In defence of Christmas gift request lists

Over the age of 10, is it ever right to give family and friends a list of what you want for Christmas? Or should you let people surprise you? Lauren Bravo weighs in

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By Lauren Bravo on


Around this time every year, I have conversations with friends that go like this: “Argh I have NO idea what to get Dad, he hates everything.” “What do you buy for a sister-in-law who moved to Bali to live in a tree?” “Ffs, I spent £40 on a monogrammed leather shaving kit then remembered he has a beard.” “I just WISH I knew what they’d actually like.”

During these chats I make sympathetic noises, but I am smug – because I do know what my family would like for Christmas. I have their Christmas lists.

The lists have been part of the package of festive rituals in the Bravo household since the days when we’d lie on the carpet with a red pen and the Argos catalogue, weighing up the merits of a Mr Frosty against those machines that dispensed Dairy Milk for 2p a pop. Crucially we never got everything we asked for (I’m assured Mr Frosty was a piece of crap anyway), but we never abandoned the tradition. These days they’re shorter and contain fewer pleas for Spice Girls merchandise, but we still tell each other what we want. What we really, really want.

 I completely understand why many people find the whole notion of writing a Christmas list a bit icky

I know what you’re thinking; I’m a terrible mercenary with a lump of coal for a heart. I’m no better than the workaholic dad in a 90s Christmas movie, missing his kid’s school concert to go to the casino. And I completely understand why many people find the whole notion of writing a Christmas list, once over the age of 10, a bit icky. In an increasingly materialistic world, prescribing presents from your nearest and dearest could seem crass and entitled, or at best taking all the fun out of things.

Because ideally, we’d all like to surprise our loved ones with thoughtful, considered gifts. Gifts that speak to them on a deep, emotional level, magically preempt their needs and crystallise our relationship with them for decades to come. Gifts that say quietly, unflashily, “I understand the truest essence of your personality. To me, you are so much more than a reed diffuser.” Of course we would.

But let’s be real, shall we? Second-guessing people’s taste is hard – half the time we don’t even know what we want ourselves, until we stop to think about it – and Christmas can be demanding enough without having to remember which aunt once mentioned she quite liked frogs, and whether she already has a butter dish. Presents should be a token of affection, not a harried emotional obstacle course. And each to their own, but I find the idea of people spending their time and money on unloved presents – or, horror, asking for a receipt – so much more upsetting.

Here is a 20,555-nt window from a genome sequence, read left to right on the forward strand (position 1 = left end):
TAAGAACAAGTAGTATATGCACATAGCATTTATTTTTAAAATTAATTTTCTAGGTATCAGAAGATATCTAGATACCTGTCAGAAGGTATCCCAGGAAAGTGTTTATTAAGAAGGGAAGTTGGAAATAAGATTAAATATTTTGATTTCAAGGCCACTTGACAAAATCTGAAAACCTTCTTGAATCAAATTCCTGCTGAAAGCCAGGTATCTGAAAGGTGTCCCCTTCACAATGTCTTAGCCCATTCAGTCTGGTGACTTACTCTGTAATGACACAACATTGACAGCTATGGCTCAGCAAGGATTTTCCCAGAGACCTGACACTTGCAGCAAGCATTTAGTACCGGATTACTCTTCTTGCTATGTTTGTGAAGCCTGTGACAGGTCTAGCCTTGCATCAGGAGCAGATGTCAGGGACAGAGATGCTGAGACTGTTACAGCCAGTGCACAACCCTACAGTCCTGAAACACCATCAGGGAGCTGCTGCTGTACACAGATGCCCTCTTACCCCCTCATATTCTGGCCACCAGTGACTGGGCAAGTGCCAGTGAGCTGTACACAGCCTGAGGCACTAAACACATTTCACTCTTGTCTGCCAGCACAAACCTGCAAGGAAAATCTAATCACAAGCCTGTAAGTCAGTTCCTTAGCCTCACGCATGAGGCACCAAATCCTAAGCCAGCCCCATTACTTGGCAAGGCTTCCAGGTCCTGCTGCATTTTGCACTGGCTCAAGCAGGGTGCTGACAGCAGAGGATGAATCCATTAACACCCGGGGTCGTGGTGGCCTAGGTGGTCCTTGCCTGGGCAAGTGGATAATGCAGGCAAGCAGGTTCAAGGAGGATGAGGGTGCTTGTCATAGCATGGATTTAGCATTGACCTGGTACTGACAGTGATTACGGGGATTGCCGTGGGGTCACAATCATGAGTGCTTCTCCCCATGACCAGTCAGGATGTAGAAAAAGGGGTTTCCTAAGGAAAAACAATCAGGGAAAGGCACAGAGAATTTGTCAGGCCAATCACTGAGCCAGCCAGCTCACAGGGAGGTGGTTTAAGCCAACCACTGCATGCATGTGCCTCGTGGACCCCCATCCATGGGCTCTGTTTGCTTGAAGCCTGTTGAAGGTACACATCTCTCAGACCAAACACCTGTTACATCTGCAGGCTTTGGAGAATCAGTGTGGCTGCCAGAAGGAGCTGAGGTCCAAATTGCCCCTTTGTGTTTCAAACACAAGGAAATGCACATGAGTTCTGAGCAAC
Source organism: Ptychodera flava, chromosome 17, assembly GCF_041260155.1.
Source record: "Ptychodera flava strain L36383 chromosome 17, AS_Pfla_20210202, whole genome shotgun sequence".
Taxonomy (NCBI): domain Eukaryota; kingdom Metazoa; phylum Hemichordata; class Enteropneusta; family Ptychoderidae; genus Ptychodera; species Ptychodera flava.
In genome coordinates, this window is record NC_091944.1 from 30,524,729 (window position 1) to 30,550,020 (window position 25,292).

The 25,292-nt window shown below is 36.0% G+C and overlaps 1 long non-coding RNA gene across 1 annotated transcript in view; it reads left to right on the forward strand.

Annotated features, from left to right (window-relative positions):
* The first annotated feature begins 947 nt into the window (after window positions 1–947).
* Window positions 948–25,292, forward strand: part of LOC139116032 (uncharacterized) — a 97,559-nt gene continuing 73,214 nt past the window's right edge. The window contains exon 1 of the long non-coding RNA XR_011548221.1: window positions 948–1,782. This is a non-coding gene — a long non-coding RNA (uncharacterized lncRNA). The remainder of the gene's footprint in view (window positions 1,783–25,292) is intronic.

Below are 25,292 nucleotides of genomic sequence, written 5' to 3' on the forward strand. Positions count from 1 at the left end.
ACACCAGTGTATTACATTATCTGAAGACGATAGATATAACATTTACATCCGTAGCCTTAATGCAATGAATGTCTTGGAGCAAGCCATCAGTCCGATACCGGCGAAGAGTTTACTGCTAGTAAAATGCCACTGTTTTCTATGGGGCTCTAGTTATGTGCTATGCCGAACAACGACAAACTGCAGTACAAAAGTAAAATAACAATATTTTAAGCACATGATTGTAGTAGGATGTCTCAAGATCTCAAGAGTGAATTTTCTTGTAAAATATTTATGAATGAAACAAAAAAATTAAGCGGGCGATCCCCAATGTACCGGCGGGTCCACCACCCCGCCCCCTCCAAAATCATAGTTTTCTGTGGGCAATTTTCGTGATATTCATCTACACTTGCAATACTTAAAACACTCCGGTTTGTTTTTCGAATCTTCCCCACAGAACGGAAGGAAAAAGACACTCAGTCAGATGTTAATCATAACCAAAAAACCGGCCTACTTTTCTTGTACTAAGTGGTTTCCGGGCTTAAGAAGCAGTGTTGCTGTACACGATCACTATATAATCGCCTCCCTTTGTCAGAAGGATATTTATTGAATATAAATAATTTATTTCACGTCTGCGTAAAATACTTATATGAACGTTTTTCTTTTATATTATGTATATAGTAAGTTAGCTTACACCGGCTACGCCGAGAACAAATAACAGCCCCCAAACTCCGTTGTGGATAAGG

As someone with a tendency to panic and compensate with wild extravagance, Christmas lists help rein me in. Far from greedy, it’s surprising how simple and modest people’s real desires often are – just like Dumbledore and his socks – and besides, making a list can be quite the opposite of cold and impersonal. Let me tell you, there is no joy in the world purer than the joy of opening up an email from your mum to find the first item at the top of her Christmas list is “a guinea pig mousemat”.

My family’s Christmas lists chart our passions and priorities each year, with adorable clarity. You get some reliable constants, some hilarious curveballs (this year it’s a guinea pig mug; the year before was a guinea pig adaptation of Pride and Prejudice). I know one brother’s list will always feature a book of football facts, and something niche I’ll have to ask idiotic questions about in JD Sports. The other brother listed "a puppy" with unshakeable optimism every year until he was about 19; now he’s a vegan and his list includes “a massive sack of cashew nuts”. And every Christmas for as long as I could remember, my Dad’s list included a new Terry Pratchett book. For the last couple of years, it’s been a poignant absence.

Of course, there are caveats. This is not a wedding registry; you can’t whack a £500 food processor on the list just to see if anybody bites. And it goes without saying that you shouldn’t issue lists to friends and family who have never asked for one. Do that and you may as well send back every gift they’ve ever given you, smeared in poo, with a note that reads “nice try but no”.

I also believe a good Christmas list should still leave room for creativity. It doesn’t have to be hyperlinks straight to Amazon, more useful signposts to guide a frazzled gifter. Even the vaguest of vague suggestions – “classic novels”, “nice bath bits”, “slippers” – can help prevent a full-scale shopping centre meltdown. With a Christmas list, you might save them an hour of dithering back and forth in John Lewis on December 23, scrolling through Facebook in a desperate attempt to factcheck the frog butter dish.

So no, they might not be the sentimental ideal. But in real life, a Christmas list can be a priceless "get out of stress free" card at a time when stress is as abundant as cinnamon. And that, I’m sure we can agree, might just be the best gift of all.



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